One of the most sought-after touring musicians in American music, Jay is perhaps best known for his saxophone and flute work with many artists including Gregg Allman, Allman Brothers Band, Levon Helm (of The Band), Donald Fagen and the Dukes of September (w/ Michael McDonald and Boz Scaggs), James Hunter and jazz greats such as the late Andrew Hill, Jacky Terrasson, and the late bassist LeRoy Vinnegar. In recent years, Mr. Collins has also become recognized for his gritty singing and his singular songwriting.
Collins soulful croak definitely deserves to be heard - Time Out, NYC
Coming up as a young player on the late ’80s and early ’90s music scene in Portland, Oregon, Collins caught what he considers to be the city’s last wave of a golden age.
“Lots of jazz musicians from L.A. had migrated there in the ’80s for the quality of life,” he explains. “You could still learn to play just by hanging around with older musicians, and learning on the job.” Collins played some of his first sax gigs with Portland jazz mainstays Ron Steen and Mel Brown then went on to play with West Coast bassist Leroy Vinnegar and to record with hard bop drummer Dick Berk.
After cutting his teeth in Portland, Jay Collins made the move to New York City and quickly became a force to be reckoned with. His focus was hard-hitting instrumental jazz. By 1993 Collins had established himself in New Yorks East Village, assembled a band, and by the end of the ’90s had recorded three CDs: Uncommon Threads, Reality Tonic and Cross Culture, all on small independent labels. He recorded and toured with French pianist Jacky Terrasson on Blue Note Records as well as the legendary pianist and composer Andrew Hill, whom he’d first met in his Portland days. “In the East Village in the ’90s there was all kinds of music going on .little places with live bands every couple of blocks.”
During his time on New York’s Lower East Side, Collins also immersed himself in the rhythmically charged world of Latin music. He spent 1996-2004 leading local sensation Mambo Macoco (with master percussionist Eddie Bobe), playing with Nuyorican percussionist Bobby Sanabria Y Ascension, and touring Cuba and the Caribbean. “Learning about Afro-Cuban rhythms and their connection to American and New Orleans music are the keys to what I’m doing now,” says Collins.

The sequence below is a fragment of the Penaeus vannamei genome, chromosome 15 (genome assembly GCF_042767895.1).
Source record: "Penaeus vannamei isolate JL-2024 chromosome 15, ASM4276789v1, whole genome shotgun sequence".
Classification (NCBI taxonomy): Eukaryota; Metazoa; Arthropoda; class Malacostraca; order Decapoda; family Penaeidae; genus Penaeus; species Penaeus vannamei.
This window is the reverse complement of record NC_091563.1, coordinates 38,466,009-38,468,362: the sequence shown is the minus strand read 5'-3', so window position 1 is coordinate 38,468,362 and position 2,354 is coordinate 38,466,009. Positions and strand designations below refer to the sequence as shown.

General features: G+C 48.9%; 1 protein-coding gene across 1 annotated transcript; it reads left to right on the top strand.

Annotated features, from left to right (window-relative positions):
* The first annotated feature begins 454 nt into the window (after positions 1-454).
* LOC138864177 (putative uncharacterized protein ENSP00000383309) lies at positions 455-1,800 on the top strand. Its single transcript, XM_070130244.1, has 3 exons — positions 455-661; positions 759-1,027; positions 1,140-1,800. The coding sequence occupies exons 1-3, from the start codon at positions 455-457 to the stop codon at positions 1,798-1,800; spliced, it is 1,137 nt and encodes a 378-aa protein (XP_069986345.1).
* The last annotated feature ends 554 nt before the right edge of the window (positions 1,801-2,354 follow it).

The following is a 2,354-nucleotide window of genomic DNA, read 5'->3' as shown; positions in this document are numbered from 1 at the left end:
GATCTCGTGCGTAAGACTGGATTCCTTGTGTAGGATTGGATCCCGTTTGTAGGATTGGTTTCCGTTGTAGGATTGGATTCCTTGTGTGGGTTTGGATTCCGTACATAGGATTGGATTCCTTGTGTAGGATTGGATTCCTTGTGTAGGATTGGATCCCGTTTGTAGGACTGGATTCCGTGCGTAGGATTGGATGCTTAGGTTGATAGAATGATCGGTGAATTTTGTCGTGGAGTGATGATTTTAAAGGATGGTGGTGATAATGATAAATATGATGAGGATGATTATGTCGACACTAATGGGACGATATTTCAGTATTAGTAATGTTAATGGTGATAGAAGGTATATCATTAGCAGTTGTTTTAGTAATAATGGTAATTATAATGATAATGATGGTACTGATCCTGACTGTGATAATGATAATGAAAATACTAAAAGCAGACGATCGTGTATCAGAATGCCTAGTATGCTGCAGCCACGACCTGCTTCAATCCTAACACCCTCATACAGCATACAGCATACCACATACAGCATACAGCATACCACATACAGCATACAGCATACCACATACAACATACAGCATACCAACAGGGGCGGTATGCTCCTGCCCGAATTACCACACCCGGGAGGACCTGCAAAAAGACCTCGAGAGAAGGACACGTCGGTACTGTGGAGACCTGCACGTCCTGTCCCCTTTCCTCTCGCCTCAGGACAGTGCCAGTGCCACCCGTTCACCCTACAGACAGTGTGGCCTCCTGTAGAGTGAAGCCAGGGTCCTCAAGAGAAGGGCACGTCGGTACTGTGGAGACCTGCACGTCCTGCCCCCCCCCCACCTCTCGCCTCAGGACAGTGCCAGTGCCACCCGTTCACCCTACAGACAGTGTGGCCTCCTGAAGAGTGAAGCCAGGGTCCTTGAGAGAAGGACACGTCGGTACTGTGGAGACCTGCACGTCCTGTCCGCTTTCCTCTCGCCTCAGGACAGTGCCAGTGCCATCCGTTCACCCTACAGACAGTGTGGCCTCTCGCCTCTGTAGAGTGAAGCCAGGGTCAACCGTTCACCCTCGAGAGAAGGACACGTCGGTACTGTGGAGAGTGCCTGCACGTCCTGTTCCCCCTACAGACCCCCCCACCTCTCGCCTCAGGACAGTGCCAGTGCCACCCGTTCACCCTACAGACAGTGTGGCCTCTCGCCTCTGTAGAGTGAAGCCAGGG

This robust tenor saxophonist is a great example of a player whose varied experiences nurture a deeper musical personality. - Village Voice, NYC
In 1999 Collins felt the pull to change musical direction; he formed a new band and began to move beyond the boundaries of instrumental jazz. “I needed something more . I was into experimental jazz and had always liked words and poetry, so at first I tried putting my poetry to music,” he says, though he had never actually sung in public until he was 30 years old. “At first, my idea was to have someone else sing, but then I decided to take singing lessons and do it myself. ” Collins also kept up his sax and flute chops as a sideman while working out his original songs and vocals on piano. Ironically, it was while playing a jazz gig that he was recommended for a spot with legendary rocker Gregg Allman of the Allman Brothers Band.
The new gig with Gregg helped convince Jay to develop his singing voice further, and embrace another direction towards blues-based rock. It was a natural move, for Jay had grown up playing along with his stepfathers collection of records by blues legends. “I knew the songs of Robert Johnson, Freddie King, B.B. King and the Allman Brothers because I grew up hearing them,” he says. “My stepfather is a guitar player, he’s African-American, and his record collection was heavy on the blues. Working with Gregg sent me back in that direction. It’s also really informed my singing! I’ve learned a lot just from being onstage, night after night, standing next to such a great singer like Gregg.